Imprisonment is the most severe sentencing option available to the courts and should only be used when there are no other appropriate sentencing options available. Prison should always be a sentence of last resort. Typically, incarceration is used when the main sentencing objectives are denunciation and deterrence and where the offender needs to be physically separated from the public.

What are the Maximum Prison Sentences in Canada?

For each offence in the Code, the Code will specify whether the offence is an indictable offence or a summary conviction offence, and the respective maximum, and sometimes minimum penalties. As a general rule, offences that are prosecuted by indictment have higher minimum and maximum prison sentences.

Where the Code only specifies a maximum penalty, the court may impose anything less than the maximum, including no imprisonment at all. Where the Code provides a minimum penalty, the court does not have discretion to impose any sentence lower than the minimum.

For example, the offence of first-degree murder carries a mandatory minimum sentence of life imprisonment without the possibility of parole for 25 years. Some other serious offences including some sexual offences also carry mandatory minimum jail sentences.

Consecutive and Concurrent Sentences

An offender who is being sentenced to imprisonment for multiple crimes will have their sentences for each offence imposed either consecutively or concurrently. When making this determination the sentencing court will consider many relevant factors.

A consecutive sentence means the offender serves each sentence one after another.


Person A is sentenced to five years in prison for sexual assault, five years in prison for aggravated assault and five years in prison for fraud over $5,000, all to be served consecutively. Person A has been sentenced to serve 15 years in prison.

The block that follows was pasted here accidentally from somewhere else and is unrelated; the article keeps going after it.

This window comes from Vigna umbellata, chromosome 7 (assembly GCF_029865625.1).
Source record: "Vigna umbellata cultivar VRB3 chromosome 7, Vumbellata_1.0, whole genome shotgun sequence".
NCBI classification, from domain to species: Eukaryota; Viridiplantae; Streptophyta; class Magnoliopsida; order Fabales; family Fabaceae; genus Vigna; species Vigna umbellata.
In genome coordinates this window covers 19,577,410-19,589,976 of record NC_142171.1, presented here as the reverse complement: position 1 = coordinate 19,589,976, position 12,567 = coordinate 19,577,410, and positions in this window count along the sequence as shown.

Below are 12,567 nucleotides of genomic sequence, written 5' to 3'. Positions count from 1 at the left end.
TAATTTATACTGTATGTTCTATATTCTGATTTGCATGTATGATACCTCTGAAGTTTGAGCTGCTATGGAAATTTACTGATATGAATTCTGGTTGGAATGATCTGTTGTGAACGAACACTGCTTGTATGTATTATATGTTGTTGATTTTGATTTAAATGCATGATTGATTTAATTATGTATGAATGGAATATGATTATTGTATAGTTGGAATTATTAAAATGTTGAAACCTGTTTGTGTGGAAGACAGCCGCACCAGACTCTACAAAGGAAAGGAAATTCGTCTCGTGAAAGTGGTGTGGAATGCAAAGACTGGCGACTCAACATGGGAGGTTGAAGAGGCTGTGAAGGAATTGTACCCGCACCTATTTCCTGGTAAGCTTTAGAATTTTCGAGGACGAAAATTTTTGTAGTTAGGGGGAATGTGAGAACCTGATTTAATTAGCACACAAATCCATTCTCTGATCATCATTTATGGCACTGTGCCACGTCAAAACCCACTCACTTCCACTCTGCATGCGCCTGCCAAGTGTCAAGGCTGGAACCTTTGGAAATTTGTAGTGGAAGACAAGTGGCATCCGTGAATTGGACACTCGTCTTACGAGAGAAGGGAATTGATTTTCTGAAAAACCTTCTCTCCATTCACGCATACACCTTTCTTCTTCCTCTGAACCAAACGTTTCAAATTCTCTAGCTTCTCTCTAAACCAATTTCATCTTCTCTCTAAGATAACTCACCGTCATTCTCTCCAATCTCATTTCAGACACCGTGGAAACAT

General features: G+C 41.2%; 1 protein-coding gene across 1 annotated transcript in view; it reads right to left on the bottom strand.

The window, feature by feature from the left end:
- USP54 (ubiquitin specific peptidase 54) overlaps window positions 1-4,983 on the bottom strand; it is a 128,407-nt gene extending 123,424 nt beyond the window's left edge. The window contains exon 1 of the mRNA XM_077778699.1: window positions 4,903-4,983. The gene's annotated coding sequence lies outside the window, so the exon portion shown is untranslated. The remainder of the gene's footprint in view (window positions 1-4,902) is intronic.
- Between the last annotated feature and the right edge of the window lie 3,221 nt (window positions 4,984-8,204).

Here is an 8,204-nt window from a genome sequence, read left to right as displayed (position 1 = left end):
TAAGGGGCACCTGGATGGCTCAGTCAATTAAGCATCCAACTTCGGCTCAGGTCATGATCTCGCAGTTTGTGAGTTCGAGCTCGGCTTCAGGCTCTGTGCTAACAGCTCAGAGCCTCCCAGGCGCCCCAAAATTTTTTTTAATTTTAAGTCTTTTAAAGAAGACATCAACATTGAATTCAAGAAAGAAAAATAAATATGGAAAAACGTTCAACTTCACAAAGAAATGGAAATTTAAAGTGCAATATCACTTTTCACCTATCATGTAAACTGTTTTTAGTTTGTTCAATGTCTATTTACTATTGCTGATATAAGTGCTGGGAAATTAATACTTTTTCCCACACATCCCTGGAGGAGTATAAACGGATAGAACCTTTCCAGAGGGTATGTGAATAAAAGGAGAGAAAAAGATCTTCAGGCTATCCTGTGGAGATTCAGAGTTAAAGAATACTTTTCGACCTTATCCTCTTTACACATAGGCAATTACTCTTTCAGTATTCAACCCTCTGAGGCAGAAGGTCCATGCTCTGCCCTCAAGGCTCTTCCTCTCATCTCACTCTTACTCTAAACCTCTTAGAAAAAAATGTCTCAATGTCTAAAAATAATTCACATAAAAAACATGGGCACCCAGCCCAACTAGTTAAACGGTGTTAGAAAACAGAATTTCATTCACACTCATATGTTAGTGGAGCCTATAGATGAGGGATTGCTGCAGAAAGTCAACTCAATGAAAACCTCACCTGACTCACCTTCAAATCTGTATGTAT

A concurrent sentence means the offender will serve their sentences all at once.


Person A is sentenced to five years in prison for sexual assault, five years in prison for aggravated assault and three years in prison for fraud over $5,000, all to be served concurrently. Person A will serve five years in prison.

What is an Intermittent Sentence?

An Intermittent Sentence also known as “weekend jail” is outlined in section 732(1) of the Criminal Code. It is a sentencing option that allows offenders who are sentenced to 90 days or less in jail to serve their jail sentence on the weekends. In most cases, this will allow the offender to keep their job and support themselves and their family, while still serving their sentence.

Typically, an individual who is sentenced to an intermittent sentence will turn themselves into the jail on Friday evening and leave Monday morning, though there is no statutory rule that says this. The time at which the individual is expected at the jail will be different from individual to individual, depending on that individual’s schedule. An individual going in on Friday evening and being released on Monday morning will be credited four full days.